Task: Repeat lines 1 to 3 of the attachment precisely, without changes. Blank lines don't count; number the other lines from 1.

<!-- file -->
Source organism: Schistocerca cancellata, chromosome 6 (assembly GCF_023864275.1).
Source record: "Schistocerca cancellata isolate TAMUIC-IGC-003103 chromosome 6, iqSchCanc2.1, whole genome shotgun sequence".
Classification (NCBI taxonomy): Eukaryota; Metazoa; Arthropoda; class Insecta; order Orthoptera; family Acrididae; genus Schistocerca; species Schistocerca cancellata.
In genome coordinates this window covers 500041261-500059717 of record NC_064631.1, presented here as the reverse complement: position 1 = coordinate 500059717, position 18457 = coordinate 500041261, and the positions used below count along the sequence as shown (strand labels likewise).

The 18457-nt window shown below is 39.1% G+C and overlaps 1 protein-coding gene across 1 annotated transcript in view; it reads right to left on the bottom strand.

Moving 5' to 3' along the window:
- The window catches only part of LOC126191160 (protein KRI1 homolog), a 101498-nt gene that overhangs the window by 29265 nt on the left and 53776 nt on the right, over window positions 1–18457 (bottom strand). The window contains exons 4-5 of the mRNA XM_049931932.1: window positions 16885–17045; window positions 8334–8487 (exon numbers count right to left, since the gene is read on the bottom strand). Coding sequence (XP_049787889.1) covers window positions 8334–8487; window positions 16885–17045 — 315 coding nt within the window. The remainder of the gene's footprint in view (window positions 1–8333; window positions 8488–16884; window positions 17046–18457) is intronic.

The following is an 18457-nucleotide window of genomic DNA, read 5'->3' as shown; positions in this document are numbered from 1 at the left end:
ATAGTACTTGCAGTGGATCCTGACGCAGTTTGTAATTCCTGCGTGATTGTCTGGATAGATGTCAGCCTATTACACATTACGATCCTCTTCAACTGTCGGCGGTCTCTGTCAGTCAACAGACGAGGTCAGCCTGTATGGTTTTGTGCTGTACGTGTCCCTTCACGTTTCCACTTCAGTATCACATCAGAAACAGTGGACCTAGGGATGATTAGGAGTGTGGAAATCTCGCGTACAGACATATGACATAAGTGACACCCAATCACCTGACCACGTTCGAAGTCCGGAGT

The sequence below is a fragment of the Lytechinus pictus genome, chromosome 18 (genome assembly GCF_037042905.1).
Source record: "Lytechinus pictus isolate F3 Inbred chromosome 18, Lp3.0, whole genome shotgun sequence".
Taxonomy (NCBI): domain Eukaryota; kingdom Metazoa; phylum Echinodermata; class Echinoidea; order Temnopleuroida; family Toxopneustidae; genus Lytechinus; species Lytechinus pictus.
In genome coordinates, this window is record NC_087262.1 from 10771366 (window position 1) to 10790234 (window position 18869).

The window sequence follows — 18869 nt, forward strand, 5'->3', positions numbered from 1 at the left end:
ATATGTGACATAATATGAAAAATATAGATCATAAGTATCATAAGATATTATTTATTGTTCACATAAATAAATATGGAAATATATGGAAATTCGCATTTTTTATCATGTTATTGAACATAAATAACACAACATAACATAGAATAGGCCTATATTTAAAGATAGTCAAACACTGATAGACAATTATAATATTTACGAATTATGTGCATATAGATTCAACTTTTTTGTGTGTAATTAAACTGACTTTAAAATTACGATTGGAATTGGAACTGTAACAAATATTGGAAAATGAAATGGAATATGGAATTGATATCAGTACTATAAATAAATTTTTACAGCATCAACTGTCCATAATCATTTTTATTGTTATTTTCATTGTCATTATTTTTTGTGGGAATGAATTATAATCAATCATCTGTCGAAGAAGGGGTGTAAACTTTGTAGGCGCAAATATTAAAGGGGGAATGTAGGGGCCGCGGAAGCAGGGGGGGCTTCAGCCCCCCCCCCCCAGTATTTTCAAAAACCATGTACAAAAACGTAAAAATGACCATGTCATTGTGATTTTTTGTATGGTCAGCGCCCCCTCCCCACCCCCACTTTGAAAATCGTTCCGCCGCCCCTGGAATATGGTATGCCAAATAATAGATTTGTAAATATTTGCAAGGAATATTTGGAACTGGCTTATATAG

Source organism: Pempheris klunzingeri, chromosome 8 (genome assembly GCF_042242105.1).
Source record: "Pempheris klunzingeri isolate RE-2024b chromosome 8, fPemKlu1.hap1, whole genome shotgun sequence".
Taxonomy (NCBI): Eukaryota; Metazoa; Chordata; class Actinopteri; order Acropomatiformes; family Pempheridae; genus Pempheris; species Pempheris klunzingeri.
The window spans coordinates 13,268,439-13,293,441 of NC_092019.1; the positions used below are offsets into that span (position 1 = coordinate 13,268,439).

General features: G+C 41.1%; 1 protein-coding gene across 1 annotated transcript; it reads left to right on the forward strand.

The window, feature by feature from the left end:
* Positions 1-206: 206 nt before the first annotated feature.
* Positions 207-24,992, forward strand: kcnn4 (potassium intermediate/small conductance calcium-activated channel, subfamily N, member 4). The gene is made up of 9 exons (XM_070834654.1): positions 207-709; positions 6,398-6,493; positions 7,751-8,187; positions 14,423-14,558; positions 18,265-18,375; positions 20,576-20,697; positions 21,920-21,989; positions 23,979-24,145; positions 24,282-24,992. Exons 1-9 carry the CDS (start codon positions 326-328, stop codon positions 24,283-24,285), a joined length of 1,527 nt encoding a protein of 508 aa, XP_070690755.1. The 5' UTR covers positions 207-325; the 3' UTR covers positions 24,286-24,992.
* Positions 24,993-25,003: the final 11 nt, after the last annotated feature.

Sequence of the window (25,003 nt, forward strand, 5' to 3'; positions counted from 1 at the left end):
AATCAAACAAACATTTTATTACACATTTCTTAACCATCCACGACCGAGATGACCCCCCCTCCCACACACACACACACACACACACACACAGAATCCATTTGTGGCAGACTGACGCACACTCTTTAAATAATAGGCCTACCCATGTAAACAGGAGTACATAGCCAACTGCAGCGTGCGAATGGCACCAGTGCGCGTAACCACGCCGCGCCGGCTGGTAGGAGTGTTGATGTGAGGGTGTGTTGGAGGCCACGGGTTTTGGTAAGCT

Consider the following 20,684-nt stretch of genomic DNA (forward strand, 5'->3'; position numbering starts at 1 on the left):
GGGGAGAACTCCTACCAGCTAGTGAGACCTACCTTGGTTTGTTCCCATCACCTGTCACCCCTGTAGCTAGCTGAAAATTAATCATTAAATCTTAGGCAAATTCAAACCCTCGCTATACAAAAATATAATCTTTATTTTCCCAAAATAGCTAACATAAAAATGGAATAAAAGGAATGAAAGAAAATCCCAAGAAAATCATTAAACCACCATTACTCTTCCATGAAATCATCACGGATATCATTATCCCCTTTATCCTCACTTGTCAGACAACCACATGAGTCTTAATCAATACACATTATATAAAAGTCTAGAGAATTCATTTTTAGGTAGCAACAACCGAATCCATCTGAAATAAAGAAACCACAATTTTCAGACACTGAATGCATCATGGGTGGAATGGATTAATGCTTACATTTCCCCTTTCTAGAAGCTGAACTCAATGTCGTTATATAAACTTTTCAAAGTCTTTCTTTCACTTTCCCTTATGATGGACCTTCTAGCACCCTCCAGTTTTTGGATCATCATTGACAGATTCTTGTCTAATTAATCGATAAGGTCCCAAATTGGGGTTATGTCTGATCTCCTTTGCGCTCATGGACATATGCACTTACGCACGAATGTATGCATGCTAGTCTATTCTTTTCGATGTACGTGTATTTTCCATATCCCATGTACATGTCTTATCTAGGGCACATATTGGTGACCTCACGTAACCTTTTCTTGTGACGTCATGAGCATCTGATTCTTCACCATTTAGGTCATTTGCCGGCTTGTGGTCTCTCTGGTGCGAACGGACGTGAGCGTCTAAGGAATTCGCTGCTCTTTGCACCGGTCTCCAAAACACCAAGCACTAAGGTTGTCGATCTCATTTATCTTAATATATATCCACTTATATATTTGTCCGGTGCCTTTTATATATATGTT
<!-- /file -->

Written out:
Source organism: Schistocerca cancellata, chromosome 6 (assembly GCF_023864275.1).
Source record: "Schistocerca cancellata isolate TAMUIC-IGC-003103 chromosome 6, iqSchCanc2.1, whole genome shotgun sequence".
Classification (NCBI taxonomy): Eukaryota; Metazoa; Arthropoda; class Insecta; order Orthoptera; family Acrididae; genus Schistocerca; species Schistocerca cancellata.